The stage, pictured above, is covered in sand. At one point in the show, it rises up to be completely vertical. To write that sentence doesn’t do justice to the effect; literally the entire concept of the theatrical space is redefined, and the parameters of the spectators’ viewpoints are re-written in the middle of a musical number. The Cirque team incorporates a lot of martial arts and battle scenes with this number, so if you’re worried that a Cirque show is too “fruity” for you, this is the show that’ll change your mind.
And once again we’re back in Washington. If you’ve had enough of looking at phallic monuments and statues of dead presidents, and you’ve shattered a double agent’s kneecaps at the International Spy Museum, maybe you’ll want to make time for the Newseum, a cleverly-named museum of news and journalism which won the 2009 THEA for Best Museum.
At first glance, this may appear to be a great way to torture your kids with an educational day out that doesn’t involve roller coasters. Actually, that’s probably true – unless they suffer from crippling motion-sickness, your kids will have more fun at the nearest Six Flags. But the Newseum offers a number of exhibits that won’t make you vomit on a stranger. There’s an extensive look at reporting on the Berlin Wall’s collapse, the September 11th attacks, and a lot of information about freedom of the press around the world.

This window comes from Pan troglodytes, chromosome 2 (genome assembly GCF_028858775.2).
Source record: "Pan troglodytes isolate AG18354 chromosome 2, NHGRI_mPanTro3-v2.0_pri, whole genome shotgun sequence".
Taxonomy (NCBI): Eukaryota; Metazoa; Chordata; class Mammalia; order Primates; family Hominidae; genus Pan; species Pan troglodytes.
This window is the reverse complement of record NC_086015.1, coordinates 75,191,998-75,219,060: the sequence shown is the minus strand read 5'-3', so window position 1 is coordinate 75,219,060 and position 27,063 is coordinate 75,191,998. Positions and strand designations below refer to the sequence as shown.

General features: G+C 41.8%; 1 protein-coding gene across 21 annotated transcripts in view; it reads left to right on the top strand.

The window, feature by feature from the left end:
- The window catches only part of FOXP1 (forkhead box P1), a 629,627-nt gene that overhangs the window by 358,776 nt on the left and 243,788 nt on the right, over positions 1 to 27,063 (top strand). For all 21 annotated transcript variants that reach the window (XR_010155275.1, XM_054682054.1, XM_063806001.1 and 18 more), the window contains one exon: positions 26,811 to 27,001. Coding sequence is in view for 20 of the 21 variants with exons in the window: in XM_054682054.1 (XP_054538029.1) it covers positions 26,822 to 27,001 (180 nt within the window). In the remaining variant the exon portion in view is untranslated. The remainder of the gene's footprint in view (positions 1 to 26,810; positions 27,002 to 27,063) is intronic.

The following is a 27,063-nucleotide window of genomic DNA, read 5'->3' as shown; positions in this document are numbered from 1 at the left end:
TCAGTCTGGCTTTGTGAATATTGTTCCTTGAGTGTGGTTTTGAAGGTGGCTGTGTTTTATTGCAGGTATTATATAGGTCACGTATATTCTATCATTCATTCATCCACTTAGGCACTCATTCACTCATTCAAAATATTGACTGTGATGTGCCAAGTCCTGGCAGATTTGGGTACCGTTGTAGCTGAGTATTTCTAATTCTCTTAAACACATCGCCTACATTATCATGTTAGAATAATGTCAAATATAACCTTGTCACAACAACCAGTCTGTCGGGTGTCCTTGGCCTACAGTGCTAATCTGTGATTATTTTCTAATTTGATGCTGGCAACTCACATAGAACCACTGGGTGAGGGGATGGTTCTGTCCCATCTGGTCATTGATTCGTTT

The Newseum offers an exhibit by NBC that allows you to simulate being an anchor, a reporter, or a news editor. Once they set up a Fox News exhibit to allow the public to practice inciting fear and suspicion of others, I think this place will really haul in the tourist bucks.
Actually, an exhibit dedicated to journalists who have died in the line of duty, and another chronicling some of the best photojournalism in history might make the trip to the nation’s capital worth the time.
It’s a shame there are only three THEA Awards listings available in Wiki-land – their website offers even less information. They cover theme parks too, though I’ve run out of room and I’m a little disgruntled by my lack of travel funds and the classically Edmonton April snowstorm outside, so I’ll quit while I’m ahead.
Unless someone’s willing to make me an offer.